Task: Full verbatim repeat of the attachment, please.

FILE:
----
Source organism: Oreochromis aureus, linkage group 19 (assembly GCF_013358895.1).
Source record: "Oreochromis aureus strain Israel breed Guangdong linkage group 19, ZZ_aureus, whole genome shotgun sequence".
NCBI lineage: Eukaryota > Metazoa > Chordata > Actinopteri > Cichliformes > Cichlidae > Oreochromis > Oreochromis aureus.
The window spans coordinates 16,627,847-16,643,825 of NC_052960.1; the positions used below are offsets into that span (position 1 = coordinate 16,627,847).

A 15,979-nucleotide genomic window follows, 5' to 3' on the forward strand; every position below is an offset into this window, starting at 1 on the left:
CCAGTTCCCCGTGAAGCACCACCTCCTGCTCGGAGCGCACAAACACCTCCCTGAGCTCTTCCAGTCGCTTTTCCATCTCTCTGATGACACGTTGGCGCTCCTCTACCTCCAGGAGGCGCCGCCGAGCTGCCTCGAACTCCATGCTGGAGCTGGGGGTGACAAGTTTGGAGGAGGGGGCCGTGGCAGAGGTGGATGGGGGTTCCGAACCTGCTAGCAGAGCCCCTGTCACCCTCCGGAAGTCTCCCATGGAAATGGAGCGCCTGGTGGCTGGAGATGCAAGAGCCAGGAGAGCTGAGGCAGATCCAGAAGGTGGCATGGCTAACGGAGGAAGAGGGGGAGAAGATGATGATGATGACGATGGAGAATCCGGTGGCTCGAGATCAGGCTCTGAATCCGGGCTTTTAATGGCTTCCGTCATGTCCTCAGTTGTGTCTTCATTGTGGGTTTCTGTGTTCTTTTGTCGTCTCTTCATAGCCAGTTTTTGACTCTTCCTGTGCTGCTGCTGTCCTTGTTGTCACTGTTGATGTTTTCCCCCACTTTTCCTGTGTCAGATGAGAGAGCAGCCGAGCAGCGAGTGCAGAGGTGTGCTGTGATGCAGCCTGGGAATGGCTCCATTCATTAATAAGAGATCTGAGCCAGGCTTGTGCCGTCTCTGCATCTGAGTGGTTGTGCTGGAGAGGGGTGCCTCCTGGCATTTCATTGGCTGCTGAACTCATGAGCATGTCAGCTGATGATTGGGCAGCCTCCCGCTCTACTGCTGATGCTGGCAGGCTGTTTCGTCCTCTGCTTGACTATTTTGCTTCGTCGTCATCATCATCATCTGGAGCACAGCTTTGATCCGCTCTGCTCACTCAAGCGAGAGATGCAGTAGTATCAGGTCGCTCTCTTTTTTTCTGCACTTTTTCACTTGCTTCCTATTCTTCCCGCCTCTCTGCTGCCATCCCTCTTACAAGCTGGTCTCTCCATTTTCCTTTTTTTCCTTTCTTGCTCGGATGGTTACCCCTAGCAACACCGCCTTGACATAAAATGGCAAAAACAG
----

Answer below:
Source organism: Oreochromis aureus, linkage group 19 (assembly GCF_013358895.1).
Source record: "Oreochromis aureus strain Israel breed Guangdong linkage group 19, ZZ_aureus, whole genome shotgun sequence".
NCBI lineage: Eukaryota > Metazoa > Chordata > Actinopteri > Cichliformes > Cichlidae > Oreochromis > Oreochromis aureus.
The window spans coordinates 16,627,847-16,643,825 of NC_052960.1; the positions used below are offsets into that span (position 1 = coordinate 16,627,847).

A 15,979-nucleotide genomic window follows, 5' to 3' on the forward strand; every position below is an offset into this window, starting at 1 on the left:
CCAGTTCCCCGTGAAGCACCACCTCCTGCTCGGAGCGCACAAACACCTCCCTGAGCTCTTCCAGTCGCTTTTCCATCTCTCTGATGACACGTTGGCGCTCCTCTACCTCCAGGAGGCGCCGCCGAGCTGCCTCGAACTCCATGCTGGAGCTGGGGGTGACAAGTTTGGAGGAGGGGGCCGTGGCAGAGGTGGATGGGGGTTCCGAACCTGCTAGCAGAGCCCCTGTCACCCTCCGGAAGTCTCCCATGGAAATGGAGCGCCTGGTGGCTGGAGATGCAAGAGCCAGGAGAGCTGAGGCAGATCCAGAAGGTGGCATGGCTAACGGAGGAAGAGGGGGAGAAGATGATGATGATGACGATGGAGAATCCGGTGGCTCGAGATCAGGCTCTGAATCCGGGCTTTTAATGGCTTCCGTCATGTCCTCAGTTGTGTCTTCATTGTGGGTTTCTGTGTTCTTTTGTCGTCTCTTCATAGCCAGTTTTTGACTCTTCCTGTGCTGCTGCTGTCCTTGTTGTCACTGTTGATGTTTTCCCCCACTTTTCCTGTGTCAGATGAGAGAGCAGCCGAGCAGCGAGTGCAGAGGTGTGCTGTGATGCAGCCTGGGAATGGCTCCATTCATTAATAAGAGATCTGAGCCAGGCTTGTGCCGTCTCTGCATCTGAGTGGTTGTGCTGGAGAGGGGTGCCTCCTGGCATTTCATTGGCTGCTGAACTCATGAGCATGTCAGCTGATGATTGGGCAGCCTCCCGCTCTACTGCTGATGCTGGCAGGCTGTTTCGTCCTCTGCTTGACTATTTTGCTTCGTCGTCATCATCATCATCTGGAGCACAGCTTTGATCCGCTCTGCTCACTCAAGCGAGAGATGCAGTAGTATCAGGTCGCTCTCTTTTTTTCTGCACTTTTTCACTTGCTTCCTATTCTTCCCGCCTCTCTGCTGCCATCCCTCTTACAAGCTGGTCTCTCCATTTTCCTTTTTTTCCTTTCTTGCTCGGATGGTTACCCCTAGCAACACCGCCTTGACATAAAATGGCAAAAACAG